Biodegradable Metal? But (Hopefully) Not Like My First Car

In short

San Diego biodegradable metal specialist company Bio DG has announced today that its patent for a novel metal system for use as biodegradable material in developing implantable medical devices was granted by the U.S. Patent Office on August 21, 2012.

The company’s sophisticated materials, unlike those used on the door sill of my old campervan, possess high initial strength then erode in a predictable and biocompatible manner, making them good candidates for use in certain implantable medical devices.

Background

Bio DG’s first-of-its-kind biodegradable alloys are primarily metallic and are engineered to address the limitations of current biodegradable materials which are mainly polymeric, as well as non-biodegradable materials such as stainless steel and titanium, that are used in implantable medical devices.

Bio DG’s biodegradable metal materials are based on the discovery of alloy structures that cause degradation to take place from the surface without pre-mature loss of properties of the as-yet-un-degraded material.

The company says its alloys may be formed into any shape, such as screws, plates, sutures, and stents, using common forming techniques, making them ideal for use in a wide range of medical devices across multiple market segments. The alloys are austenitic so will not react in a magnetic field, and formulated from well-tolerated elements so as not to generate a toxic reaction. Bio DG materials have the strength of a steel alloy and are much stronger than a polymer implant.

Bio DG alloys are engineered to dissolve from the exterior surfaces without compromising the internal structure, thus retaining strength of the remaining undissolved portion of the implant throughout the degradation period. The alloys are non-toxic to the host body and are reportedly ideal for medical devices that must exhibit high strength and are implanted, and in which removal is not ideal and biodegradation preferred.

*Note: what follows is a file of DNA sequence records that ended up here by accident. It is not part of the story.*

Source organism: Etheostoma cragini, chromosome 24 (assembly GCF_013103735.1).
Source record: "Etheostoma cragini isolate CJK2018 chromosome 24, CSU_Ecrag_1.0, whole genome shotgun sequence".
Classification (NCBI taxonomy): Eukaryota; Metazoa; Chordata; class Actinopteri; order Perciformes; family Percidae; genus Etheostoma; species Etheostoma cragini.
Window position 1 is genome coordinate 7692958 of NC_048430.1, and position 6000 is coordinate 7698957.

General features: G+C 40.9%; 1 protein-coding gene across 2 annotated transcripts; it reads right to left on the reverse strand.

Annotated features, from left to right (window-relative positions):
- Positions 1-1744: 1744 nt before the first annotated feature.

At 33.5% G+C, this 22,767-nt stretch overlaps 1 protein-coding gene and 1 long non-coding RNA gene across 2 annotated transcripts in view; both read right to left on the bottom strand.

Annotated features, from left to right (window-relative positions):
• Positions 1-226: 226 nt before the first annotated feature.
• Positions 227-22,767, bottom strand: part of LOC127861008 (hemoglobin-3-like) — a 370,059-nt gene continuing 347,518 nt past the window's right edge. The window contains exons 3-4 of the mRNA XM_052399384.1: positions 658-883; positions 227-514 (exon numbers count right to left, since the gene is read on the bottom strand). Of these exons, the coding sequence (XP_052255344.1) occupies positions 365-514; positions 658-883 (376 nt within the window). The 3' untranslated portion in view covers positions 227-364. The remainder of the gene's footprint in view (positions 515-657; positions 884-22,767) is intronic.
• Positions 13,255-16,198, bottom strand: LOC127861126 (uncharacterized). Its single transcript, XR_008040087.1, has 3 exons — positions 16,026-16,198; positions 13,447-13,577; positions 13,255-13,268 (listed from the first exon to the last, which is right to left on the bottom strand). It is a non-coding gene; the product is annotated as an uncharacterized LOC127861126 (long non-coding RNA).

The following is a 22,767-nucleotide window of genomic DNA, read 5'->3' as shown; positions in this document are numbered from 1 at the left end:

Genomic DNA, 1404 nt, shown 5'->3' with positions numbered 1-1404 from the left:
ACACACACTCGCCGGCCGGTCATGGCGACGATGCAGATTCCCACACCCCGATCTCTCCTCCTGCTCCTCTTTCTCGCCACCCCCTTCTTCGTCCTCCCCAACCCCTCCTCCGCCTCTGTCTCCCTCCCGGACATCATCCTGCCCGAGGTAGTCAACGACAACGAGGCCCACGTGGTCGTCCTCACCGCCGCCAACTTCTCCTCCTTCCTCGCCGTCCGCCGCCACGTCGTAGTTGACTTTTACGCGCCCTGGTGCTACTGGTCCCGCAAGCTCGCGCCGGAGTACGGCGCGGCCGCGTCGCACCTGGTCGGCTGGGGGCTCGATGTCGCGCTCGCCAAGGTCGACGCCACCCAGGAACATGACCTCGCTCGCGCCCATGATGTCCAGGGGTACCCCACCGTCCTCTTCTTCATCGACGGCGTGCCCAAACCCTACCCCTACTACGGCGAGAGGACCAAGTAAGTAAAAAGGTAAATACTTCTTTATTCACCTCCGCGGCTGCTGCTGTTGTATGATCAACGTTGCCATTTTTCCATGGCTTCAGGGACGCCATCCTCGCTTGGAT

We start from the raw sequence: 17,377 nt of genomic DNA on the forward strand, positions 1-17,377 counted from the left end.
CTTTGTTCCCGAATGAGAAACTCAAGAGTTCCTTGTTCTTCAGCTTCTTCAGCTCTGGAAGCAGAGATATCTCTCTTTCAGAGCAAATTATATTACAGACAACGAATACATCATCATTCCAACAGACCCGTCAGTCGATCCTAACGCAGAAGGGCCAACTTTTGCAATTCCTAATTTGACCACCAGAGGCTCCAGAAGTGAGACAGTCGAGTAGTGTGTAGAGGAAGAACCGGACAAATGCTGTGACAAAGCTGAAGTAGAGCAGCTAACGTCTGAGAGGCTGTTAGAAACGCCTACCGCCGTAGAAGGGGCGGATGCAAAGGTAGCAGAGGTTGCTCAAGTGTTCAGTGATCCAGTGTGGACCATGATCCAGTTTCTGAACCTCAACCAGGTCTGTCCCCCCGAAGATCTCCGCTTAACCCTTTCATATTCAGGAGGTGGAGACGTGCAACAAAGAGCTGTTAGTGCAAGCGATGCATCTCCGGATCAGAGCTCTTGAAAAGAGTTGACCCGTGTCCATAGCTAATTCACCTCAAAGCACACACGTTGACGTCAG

The company is coy about the extent of, and exactly what the implant applications may be, but the vascular stent is an obvious initial target, as may be internal staples. Indeed agreements are currently in place for this patented technology to be used in the development of products within some key segments and the company is already partnering with several medical device manufacturers in the quest to develop highly innovative and game-changing products with the potential to transform patient outcomes.

Clinician comments

“The concept of a non-magnetic biodegradable metal which can be crafted to perform its purpose of coaptation of tissue until fully healed, then eliminated from the body, is a very exciting concept,” stated Herbert H. Dardik, MD, Chief Vascular Surgery, Englewood Hospital, Englewood, NJ. “I can see that this new technology will greatly expand clinical applications where we now limit use of metal sutures and staples, as well as where implants made from polymer technologies are not ideal.”

Company comments

“These alloys have tremendous potential,” Bio DG chief operating officer Herbert R. Radisch, Jr. stated. “Within the orthopedic space they can replace stainless steel and titanium alloy devices meant for temporary or semi-permanent implants. Within the cardiovascular space they can be used to develop strong biodegradable stents that have the ability to degrade over a specific time period. And within the suturing/stapling space, they can be used to develop an implantable surgical staple that does not require a second surgical intervention for removal. Devices made from this patented technology clearly have the potential to improve long term patient outcomes across a range of therapeutic areas.”

Source: Bio DG, PR  Newswire